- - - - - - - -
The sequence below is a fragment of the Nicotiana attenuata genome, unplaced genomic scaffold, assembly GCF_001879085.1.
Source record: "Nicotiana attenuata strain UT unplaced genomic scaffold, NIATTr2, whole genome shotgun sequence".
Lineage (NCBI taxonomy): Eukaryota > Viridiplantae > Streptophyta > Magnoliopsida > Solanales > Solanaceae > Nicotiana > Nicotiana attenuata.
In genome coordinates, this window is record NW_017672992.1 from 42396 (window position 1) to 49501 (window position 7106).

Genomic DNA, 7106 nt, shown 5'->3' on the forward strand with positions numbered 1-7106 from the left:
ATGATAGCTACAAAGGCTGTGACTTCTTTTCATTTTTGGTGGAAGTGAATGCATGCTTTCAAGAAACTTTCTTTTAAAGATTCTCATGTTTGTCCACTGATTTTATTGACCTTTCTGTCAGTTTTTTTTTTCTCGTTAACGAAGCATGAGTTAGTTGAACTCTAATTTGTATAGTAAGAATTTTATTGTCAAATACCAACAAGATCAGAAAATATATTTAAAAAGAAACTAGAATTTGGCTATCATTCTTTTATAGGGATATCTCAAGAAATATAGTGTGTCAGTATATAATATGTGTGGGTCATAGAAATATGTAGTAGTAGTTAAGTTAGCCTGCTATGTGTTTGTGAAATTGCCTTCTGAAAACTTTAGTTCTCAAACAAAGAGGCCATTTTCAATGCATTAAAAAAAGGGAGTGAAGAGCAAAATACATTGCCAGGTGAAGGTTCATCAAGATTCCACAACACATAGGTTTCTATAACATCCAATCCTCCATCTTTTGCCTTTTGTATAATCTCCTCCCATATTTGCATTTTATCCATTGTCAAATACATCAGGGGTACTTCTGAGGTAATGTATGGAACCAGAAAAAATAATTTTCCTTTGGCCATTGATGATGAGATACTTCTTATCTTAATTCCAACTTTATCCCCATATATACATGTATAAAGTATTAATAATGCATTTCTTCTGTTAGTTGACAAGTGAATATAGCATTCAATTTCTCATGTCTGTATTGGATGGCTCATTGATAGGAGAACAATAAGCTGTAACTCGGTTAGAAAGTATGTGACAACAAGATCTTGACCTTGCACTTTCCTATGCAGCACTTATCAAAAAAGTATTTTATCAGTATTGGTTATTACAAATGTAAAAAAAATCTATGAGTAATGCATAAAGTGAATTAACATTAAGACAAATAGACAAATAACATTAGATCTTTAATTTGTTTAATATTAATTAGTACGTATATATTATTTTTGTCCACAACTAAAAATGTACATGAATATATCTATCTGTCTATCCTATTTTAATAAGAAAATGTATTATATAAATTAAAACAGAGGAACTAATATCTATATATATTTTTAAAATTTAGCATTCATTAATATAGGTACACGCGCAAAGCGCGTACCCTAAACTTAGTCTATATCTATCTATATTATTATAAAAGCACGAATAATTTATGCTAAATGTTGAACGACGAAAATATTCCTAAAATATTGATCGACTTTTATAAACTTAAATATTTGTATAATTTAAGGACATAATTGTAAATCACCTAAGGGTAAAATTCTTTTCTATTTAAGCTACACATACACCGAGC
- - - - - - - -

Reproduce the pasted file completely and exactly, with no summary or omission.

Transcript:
The sequence below is a fragment of the Nicotiana attenuata genome, unplaced genomic scaffold, assembly GCF_001879085.1.
Source record: "Nicotiana attenuata strain UT unplaced genomic scaffold, NIATTr2, whole genome shotgun sequence".
Lineage (NCBI taxonomy): Eukaryota > Viridiplantae > Streptophyta > Magnoliopsida > Solanales > Solanaceae > Nicotiana > Nicotiana attenuata.
In genome coordinates, this window is record NW_017672992.1 from 42396 (window position 1) to 49501 (window position 7106).

Genomic DNA, 7106 nt, shown 5'->3' on the forward strand with positions numbered 1-7106 from the left:
ATGATAGCTACAAAGGCTGTGACTTCTTTTCATTTTTGGTGGAAGTGAATGCATGCTTTCAAGAAACTTTCTTTTAAAGATTCTCATGTTTGTCCACTGATTTTATTGACCTTTCTGTCAGTTTTTTTTTTCTCGTTAACGAAGCATGAGTTAGTTGAACTCTAATTTGTATAGTAAGAATTTTATTGTCAAATACCAACAAGATCAGAAAATATATTTAAAAAGAAACTAGAATTTGGCTATCATTCTTTTATAGGGATATCTCAAGAAATATAGTGTGTCAGTATATAATATGTGTGGGTCATAGAAATATGTAGTAGTAGTTAAGTTAGCCTGCTATGTGTTTGTGAAATTGCCTTCTGAAAACTTTAGTTCTCAAACAAAGAGGCCATTTTCAATGCATTAAAAAAAGGGAGTGAAGAGCAAAATACATTGCCAGGTGAAGGTTCATCAAGATTCCACAACACATAGGTTTCTATAACATCCAATCCTCCATCTTTTGCCTTTTGTATAATCTCCTCCCATATTTGCATTTTATCCATTGTCAAATACATCAGGGGTACTTCTGAGGTAATGTATGGAACCAGAAAAAATAATTTTCCTTTGGCCATTGATGATGAGATACTTCTTATCTTAATTCCAACTTTATCCCCATATATACATGTATAAAGTATTAATAATGCATTTCTTCTGTTAGTTGACAAGTGAATATAGCATTCAATTTCTCATGTCTGTATTGGATGGCTCATTGATAGGAGAACAATAAGCTGTAACTCGGTTAGAAAGTATGTGACAACAAGATCTTGACCTTGCACTTTCCTATGCAGCACTTATCAAAAAAGTATTTTATCAGTATTGGTTATTACAAATGTAAAAAAAATCTATGAGTAATGCATAAAGTGAATTAACATTAAGACAAATAGACAAATAACATTAGATCTTTAATTTGTTTAATATTAATTAGTACGTATATATTATTTTTGTCCACAACTAAAAATGTACATGAATATATCTATCTGTCTATCCTATTTTAATAAGAAAATGTATTATATAAATTAAAACAGAGGAACTAATATCTATATATATTTTTAAAATTTAGCATTCATTAATATAGGTACACGCGCAAAGCGCGTACCCTAAACTTAGTCTATATCTATCTATATTATTATAAAAGCACGAATAATTTATGCTAAATGTTGAACGACGAAAATATTCCTAAAATATTGATCGACTTTTATAAACTTAAATATTTGTATAATTTAAGGACATAATTGTAAATCACCTAAGGGTAAAATTCTTTTCTATTTAAGCTACACATACACCGAGC